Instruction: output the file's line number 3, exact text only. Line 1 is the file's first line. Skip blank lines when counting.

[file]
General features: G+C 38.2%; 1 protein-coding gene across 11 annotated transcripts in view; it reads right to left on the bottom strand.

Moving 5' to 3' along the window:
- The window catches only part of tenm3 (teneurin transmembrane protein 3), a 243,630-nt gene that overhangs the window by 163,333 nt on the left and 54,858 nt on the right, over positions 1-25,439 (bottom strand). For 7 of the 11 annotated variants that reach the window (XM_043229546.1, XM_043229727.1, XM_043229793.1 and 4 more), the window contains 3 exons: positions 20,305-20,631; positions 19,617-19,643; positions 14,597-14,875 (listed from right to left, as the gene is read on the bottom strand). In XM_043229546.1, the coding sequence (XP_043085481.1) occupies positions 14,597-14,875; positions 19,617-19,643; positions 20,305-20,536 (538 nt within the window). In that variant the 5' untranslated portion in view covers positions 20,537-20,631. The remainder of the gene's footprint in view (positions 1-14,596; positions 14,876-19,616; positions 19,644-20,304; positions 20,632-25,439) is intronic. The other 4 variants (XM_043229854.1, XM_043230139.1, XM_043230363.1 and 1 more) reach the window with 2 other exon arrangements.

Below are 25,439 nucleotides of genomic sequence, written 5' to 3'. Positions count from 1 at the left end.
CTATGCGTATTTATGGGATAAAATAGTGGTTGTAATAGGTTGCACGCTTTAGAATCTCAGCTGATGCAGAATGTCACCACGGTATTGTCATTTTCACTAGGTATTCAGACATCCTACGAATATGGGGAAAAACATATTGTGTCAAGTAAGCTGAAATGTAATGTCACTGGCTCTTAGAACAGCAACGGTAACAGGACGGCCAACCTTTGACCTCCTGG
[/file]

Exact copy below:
- The window catches only part of tenm3 (teneurin transmembrane protein 3), a 243,630-nt gene that overhangs the window by 163,333 nt on the left and 54,858 nt on the right, over positions 1-25,439 (bottom strand). For 7 of the 11 annotated variants that reach the window (XM_043229546.1, XM_043229727.1, XM_043229793.1 and 4 more), the window contains 3 exons: positions 20,305-20,631; positions 19,617-19,643; positions 14,597-14,875 (listed from right to left, as the gene is read on the bottom strand). In XM_043229546.1, the coding sequence (XP_043085481.1) occupies positions 14,597-14,875; positions 19,617-19,643; positions 20,305-20,536 (538 nt within the window). In that variant the 5' untranslated portion in view covers positions 20,537-20,631. The remainder of the gene's footprint in view (positions 1-14,596; positions 14,876-19,616; positions 19,644-20,304; positions 20,632-25,439) is intronic. The other 4 variants (XM_043229854.1, XM_043230139.1, XM_043230363.1 and 1 more) reach the window with 2 other exon arrangements.